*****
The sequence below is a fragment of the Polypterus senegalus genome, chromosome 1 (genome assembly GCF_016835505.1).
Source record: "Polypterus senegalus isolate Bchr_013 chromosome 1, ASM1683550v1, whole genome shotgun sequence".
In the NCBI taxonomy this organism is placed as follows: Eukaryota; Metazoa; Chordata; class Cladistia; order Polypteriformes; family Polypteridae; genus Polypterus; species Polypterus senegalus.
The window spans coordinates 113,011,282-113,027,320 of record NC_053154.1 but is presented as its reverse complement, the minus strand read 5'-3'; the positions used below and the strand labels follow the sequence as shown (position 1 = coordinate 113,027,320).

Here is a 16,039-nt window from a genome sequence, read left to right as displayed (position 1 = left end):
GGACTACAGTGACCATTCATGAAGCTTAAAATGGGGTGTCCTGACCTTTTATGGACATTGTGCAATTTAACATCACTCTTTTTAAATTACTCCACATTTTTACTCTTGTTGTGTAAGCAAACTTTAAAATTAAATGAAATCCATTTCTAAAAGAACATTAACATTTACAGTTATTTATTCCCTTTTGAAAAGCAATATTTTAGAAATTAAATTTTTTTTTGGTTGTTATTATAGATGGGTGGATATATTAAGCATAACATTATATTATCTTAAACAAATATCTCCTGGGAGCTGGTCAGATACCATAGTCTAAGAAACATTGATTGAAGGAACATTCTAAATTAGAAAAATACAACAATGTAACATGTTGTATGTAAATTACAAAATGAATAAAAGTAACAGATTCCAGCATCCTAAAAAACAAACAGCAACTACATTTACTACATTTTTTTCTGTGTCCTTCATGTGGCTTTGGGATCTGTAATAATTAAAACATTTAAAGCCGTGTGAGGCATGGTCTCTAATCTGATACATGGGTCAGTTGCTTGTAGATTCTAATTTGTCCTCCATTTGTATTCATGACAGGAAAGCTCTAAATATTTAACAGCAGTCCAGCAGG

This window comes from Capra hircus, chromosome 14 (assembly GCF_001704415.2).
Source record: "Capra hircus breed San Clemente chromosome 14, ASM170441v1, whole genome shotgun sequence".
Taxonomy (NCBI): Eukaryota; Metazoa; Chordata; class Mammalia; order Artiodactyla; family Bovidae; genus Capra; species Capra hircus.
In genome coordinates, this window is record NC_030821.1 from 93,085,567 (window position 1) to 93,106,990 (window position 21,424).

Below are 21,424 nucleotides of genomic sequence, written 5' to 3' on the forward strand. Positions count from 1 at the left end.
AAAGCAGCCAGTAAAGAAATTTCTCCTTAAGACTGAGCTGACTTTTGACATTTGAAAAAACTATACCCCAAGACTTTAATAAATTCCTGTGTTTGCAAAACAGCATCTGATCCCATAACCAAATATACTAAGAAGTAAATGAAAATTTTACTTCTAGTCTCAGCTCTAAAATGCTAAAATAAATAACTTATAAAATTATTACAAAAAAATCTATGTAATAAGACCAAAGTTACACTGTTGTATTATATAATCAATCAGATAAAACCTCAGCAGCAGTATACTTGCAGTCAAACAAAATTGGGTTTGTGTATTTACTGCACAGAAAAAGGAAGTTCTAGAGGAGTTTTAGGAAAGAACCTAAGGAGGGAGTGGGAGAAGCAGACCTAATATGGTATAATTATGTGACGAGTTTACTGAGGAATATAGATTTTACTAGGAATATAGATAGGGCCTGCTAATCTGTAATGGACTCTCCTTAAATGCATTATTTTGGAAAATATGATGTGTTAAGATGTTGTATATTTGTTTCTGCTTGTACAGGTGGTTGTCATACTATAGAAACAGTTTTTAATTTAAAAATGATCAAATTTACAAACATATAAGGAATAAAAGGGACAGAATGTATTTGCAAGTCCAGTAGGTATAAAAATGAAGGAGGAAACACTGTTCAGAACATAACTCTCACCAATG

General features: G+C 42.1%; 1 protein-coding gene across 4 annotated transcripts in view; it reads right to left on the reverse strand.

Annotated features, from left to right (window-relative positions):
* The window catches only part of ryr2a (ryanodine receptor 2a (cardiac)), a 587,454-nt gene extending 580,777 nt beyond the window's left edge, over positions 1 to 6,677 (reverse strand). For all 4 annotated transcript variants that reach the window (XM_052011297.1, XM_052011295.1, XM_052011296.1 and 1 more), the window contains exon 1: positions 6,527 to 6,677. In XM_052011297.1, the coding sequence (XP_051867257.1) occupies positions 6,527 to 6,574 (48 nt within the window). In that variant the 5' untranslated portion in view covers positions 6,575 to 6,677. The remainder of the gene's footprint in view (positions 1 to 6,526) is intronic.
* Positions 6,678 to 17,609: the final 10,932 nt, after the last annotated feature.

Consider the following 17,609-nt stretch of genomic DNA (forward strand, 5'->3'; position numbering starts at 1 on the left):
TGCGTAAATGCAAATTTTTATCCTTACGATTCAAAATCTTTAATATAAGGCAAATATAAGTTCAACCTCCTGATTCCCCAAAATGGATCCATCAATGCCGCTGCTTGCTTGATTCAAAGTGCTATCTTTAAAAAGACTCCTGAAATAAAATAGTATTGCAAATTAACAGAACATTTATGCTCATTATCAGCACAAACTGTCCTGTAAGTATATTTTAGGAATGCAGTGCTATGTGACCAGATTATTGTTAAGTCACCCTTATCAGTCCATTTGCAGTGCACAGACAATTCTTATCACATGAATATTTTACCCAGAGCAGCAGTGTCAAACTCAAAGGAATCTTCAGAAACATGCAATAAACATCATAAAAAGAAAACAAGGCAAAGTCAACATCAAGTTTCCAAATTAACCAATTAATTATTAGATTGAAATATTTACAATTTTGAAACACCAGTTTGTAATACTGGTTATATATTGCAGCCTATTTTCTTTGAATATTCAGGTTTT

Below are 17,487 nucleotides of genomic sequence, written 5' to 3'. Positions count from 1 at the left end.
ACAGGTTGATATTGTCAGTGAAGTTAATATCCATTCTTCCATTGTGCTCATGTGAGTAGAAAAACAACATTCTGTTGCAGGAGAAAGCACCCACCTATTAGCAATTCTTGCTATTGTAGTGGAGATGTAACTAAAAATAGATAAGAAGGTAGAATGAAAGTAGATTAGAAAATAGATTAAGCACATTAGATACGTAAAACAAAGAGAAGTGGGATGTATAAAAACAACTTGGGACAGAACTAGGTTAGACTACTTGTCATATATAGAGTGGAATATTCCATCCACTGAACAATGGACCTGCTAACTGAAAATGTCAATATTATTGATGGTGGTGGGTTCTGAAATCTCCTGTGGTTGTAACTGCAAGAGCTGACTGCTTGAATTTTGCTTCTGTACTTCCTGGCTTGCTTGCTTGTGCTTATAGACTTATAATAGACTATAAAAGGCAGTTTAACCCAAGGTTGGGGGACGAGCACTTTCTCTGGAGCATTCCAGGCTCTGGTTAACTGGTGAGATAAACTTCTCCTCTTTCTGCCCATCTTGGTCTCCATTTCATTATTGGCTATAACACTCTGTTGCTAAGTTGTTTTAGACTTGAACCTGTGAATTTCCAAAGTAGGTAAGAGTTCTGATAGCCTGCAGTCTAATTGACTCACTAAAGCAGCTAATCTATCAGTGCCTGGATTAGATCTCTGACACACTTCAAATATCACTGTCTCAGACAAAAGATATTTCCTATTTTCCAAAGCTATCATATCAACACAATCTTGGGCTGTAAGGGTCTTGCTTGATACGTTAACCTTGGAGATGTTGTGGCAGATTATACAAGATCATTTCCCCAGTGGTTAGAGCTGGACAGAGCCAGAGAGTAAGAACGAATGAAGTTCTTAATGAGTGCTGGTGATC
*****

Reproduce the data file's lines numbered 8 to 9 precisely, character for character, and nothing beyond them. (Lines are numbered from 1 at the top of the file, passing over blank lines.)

Source record: "Capra hircus breed San Clemente chromosome 14, ASM170441v1, whole genome shotgun sequence".
Taxonomy (NCBI): Eukaryota; Metazoa; Chordata; class Mammalia; order Artiodactyla; family Bovidae; genus Capra; species Capra hircus.